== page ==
And so if we have a value for both C and L, then the difference in length is just C-L ...

    Tell me I'm not going crazy!
    How do you get your values for C and L?
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    (Original post by K-Man_PhysCheM)
    How do you get your values for C and L?
    Well "L" is mentioned above, and for "C", exactly the same method but with P`=86401/86400 (if thought your clock was right and counted 86400 counts in a day, it'd still be accurate to the required time)
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    (Original post by DrSebWilkes)
    Well "L" is mentioned above, and for "C", exactly the same method but with P`=86401/86400 (if thought your clock was right and counted 86400 counts in a day, it'd still be accurate to the required time)
    Okay...

    \dfrac{\Delta P}{P} = \dfrac{1}{86400}

    \dfrac{P'-P}{P}= \dfrac{1}{86400}

    \dfrac{P'}{P}-1= \dfrac{1}{86400}

    \dfrac{P'}{P} = \dfrac{86401}{86400}

    So your method for finding C is invalid, as far as I can see...
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    (Original post by K-Man_PhysCheM)
    Okay...

    \dfrac{\Delta P}{P} = \dfrac{1}{86400}

    \dfrac{P'-P}{P}= \dfrac{1}{86400}

    \dfrac{P'}{P}-1= \dfrac{1}{86400}

    \dfrac{P'}{P} = \dfrac{86401}{86400}

    So your method for finding C is invalid, as far as I can see...
    But P = 1 so \dfrac{P'}{P} = \dfrac{86401}{86400} = P`

    And if that's what P` is equal to then I should be able to find "C" just like I found L
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    (Original post by DrSebWilkes)
    But P = 1 so \dfrac{P'}{P} = \dfrac{86401}{86400} = P`

    And if that's what P` is equal to then I should be able to find "C" just like I found L
    Sorry, I didn't clock it before, but why do you suppose P=1?

    Pretty much every pendulum clock I've seen has a period of 2 seconds... (it ticks every time the bob swings to one side).
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    (Original post by K-Man_PhysCheM)
    Sorry, I didn't clockit before, but why do you suppose P=1?

    Pretty much every pendulum clock I've seen has a period of 2 seconds... (it ticks every time the bob swings to one side).
    Hmm that's a remarkably good question . Well I said that in 24 hours there are 86400 seconds and for the purposes of this, there will be 86400 periods in a day; so if that's true, if the same number of periods were counted but we still want to be accurate, what's the maximum value of P` that would allow this.

    Still ... now you bring this to my attention I do see that your method seems to be less assumption-y which is good. I think the take home message, regardless, is that the fewer assumptions the better and in this case. Hmm I think, I guess, this was just going to be one of those questions that wasn't inherently compatible with me :|
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    (Original post by DrSebWilkes)
    So I was doing this question and here is my working out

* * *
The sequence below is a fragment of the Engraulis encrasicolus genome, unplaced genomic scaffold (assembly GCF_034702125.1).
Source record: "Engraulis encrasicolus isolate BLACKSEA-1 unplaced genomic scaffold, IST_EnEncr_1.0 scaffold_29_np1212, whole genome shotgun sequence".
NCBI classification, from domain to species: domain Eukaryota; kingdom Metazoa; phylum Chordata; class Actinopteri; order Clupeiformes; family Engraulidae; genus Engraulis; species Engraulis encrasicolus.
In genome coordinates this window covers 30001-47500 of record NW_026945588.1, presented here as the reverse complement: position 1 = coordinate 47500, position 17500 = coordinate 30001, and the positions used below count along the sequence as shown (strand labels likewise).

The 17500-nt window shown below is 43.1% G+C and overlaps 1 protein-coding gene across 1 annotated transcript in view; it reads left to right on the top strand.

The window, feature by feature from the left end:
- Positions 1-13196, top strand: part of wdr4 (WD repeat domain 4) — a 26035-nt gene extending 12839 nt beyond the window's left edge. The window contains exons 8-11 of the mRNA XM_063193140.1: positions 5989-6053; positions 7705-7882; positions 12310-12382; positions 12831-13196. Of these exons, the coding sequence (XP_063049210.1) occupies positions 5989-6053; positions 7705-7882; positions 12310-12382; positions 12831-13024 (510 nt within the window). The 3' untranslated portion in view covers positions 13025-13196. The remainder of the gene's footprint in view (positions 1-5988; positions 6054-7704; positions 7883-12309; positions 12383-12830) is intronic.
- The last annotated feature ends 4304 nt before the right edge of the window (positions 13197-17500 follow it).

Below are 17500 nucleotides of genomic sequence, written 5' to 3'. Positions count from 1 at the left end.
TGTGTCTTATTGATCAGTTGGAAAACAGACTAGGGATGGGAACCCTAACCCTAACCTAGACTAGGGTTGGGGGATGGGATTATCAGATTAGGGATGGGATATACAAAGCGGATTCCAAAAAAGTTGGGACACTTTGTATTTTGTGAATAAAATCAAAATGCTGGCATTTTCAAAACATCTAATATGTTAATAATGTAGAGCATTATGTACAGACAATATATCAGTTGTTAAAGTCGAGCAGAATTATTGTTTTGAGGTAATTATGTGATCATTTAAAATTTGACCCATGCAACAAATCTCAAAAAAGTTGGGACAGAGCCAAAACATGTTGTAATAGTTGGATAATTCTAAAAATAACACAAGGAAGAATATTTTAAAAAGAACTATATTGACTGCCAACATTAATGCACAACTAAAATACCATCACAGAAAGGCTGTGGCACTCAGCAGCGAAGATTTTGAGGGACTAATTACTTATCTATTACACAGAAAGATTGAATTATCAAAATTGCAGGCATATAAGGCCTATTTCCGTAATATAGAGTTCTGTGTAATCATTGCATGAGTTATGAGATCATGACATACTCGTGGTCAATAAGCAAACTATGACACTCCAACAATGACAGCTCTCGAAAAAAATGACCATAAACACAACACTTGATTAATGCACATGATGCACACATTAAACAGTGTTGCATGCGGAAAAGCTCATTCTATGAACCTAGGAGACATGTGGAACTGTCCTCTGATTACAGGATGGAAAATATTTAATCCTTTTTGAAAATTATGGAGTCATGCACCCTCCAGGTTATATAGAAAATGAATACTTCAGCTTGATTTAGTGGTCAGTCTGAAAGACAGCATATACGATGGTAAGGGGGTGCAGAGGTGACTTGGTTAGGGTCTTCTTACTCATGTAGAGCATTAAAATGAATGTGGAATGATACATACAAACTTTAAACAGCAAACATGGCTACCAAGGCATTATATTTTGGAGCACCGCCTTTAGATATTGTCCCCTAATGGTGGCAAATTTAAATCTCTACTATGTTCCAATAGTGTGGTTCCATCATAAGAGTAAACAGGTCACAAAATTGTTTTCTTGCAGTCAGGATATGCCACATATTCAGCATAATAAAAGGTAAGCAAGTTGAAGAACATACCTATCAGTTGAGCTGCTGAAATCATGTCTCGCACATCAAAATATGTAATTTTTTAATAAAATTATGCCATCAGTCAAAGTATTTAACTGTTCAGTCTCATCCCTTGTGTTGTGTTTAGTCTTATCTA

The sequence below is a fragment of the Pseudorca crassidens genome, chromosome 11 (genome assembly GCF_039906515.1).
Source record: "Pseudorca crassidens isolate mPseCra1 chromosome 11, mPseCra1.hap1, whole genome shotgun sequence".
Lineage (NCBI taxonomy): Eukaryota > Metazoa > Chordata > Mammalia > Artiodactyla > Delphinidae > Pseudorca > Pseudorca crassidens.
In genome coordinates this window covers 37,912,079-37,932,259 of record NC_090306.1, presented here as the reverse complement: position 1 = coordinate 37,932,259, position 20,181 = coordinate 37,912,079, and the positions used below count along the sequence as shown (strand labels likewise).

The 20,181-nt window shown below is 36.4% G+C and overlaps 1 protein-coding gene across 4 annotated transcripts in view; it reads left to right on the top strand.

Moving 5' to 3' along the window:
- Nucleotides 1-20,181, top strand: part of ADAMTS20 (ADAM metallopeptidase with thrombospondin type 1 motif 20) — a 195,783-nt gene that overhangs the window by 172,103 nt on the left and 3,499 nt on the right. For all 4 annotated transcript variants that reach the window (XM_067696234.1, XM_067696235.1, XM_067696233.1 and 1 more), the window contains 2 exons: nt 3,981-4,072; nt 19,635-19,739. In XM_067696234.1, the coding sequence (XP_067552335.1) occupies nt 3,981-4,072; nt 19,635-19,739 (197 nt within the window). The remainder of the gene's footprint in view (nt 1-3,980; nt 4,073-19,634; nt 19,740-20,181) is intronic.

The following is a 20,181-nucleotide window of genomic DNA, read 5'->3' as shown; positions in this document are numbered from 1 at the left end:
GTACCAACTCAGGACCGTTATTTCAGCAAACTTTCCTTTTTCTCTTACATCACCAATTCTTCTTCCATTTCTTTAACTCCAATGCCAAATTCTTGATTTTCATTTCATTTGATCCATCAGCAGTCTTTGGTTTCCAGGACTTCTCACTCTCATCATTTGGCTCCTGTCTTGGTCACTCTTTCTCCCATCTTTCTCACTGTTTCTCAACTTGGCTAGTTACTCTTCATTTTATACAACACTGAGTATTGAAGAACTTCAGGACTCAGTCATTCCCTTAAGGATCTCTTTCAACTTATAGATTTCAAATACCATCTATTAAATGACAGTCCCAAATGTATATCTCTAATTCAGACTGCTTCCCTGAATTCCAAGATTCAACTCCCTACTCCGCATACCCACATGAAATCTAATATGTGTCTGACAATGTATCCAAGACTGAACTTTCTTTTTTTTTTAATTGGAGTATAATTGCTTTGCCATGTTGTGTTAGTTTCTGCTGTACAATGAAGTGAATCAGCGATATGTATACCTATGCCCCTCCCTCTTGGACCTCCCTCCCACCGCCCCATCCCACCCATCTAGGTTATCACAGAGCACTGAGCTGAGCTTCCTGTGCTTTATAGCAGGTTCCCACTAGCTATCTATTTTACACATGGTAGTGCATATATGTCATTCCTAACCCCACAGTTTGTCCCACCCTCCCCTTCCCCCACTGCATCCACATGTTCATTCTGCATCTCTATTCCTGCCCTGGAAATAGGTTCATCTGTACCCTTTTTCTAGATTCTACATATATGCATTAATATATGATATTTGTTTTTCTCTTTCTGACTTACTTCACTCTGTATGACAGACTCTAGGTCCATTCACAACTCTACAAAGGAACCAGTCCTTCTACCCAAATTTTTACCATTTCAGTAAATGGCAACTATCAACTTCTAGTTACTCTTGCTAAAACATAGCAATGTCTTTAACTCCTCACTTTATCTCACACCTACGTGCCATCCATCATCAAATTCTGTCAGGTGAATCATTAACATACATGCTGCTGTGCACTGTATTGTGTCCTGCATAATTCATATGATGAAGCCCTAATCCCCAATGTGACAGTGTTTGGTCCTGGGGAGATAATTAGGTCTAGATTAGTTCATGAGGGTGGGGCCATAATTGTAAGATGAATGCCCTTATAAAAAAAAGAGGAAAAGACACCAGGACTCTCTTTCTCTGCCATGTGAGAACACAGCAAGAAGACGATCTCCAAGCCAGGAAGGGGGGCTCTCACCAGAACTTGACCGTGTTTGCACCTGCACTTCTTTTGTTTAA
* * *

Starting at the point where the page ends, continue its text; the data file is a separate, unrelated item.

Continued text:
Name:  pendulums hhhheeellllppp plz.png
Views: 23
Size:  97.4 KB

    time period (P`) is 86401/86400 . Normal period is 1. Therefore, we can infer that
    EDIT: Picture doesn't seem to work but I calculate "L" by rearranging it and I get 0.253...... metres


    So we now need to find to delta L

    EDIT2: ^^^^ Delta L ^^^^
    which when divided by that constant, alpha, does NOT lead to the right answer!

    Any ideas?
    I am not sure what have you done to get the "wrong answer". I can get the same answer based on your method and the method proposed by K-Man_PhysCheM.
    You may want to check your algebra.
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    (Original post by Eimmanuel)
    I am not sure what have you done to get the "wrong answer". I can get the same answer based on your method and the method proposed by K-Man_PhysCheM.
    You may want to check your algebra.
    Hmm? Well I'm glad on one level. So just to double check I am not totally crazy and there might be some method in my much-madness? I'll have another go tomorrow but thanks for letting me know (sorry away / late!)
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    (Original post by Eimmanuel)
    I am not sure what have you done to get the "wrong answer". I can get the same answer based on your method and the method proposed by K-Man_PhysCheM.
    You may want to check your algebra.
    I forgot about this and now I just remembered! So I put into wolfram alpha, and it spat out the exact same answer as what I wrote above showing it's wrong. So what on earth am I doing wrong then?!
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    (Original post by DrSebWilkes)
    So I was doing this question and here is my working out

    Name:  pendulums hhhheeellllppp plz.png
Views: 23
Size:  97.4 KB

    time period (P`) is 86401/86400 . Normal period is 1. Therefore, we can infer that
    EDIT: Picture doesn't seem to work but I calculate "L" by rearranging it and I get 0.253...... metres


    So we now need to find to delta L

    EDIT2: ^^^^ Delta L ^^^^
    which when divided by that constant, alpha, does NOT lead to the right answer!

    Any ideas?
    (Original post by DrSebWilkes)
    I forgot about this and now I just remembered! So I put into wolfram alpha, and it spat out the exact same answer as what I wrote above showing it's wrong. So what on earth am I doing wrong then?!

    As I mentioned I did not know what had you done to get the wrong answer.

    Based on your method, L is already known ( T=2\pi \sqrt{\frac{L}{g}} and T = 1 s)



    {T}'=2\pi \sqrt{\dfrac{L\left( 1+\alpha \delta T \right)}{g}}


    2\pi \sqrt{\dfrac{L\left( 1+\alpha \delta T \right)}{g}}=\dfrac{86401}{86400  }

    If you manipulate the above expression correctly, you will get



    1+\alpha \delta T={{\left( \dfrac{86401}{86400} \right)}^{2}}


    From this, you should get δT as 1.2 K.
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    (Original post by Eimmanuel)
    <snip>
    I think ... it's because I was effectively doing L+"x", and solving for x, rather than "L+kL" ... but never the less, I'm still somewhat puzzled why that wouldn't work.

    Thanks for the help so far! (You have restored some confidence I had lost :O )

    EDIT: I can confirm that if I solve it as "L+kL" I get the right answer ....

    and when I divide my "x" by L, I get the right answer ... euughh ... so that means the "x" isn't an absolute change but a ratio? Well thanks for pointing me in the right direction.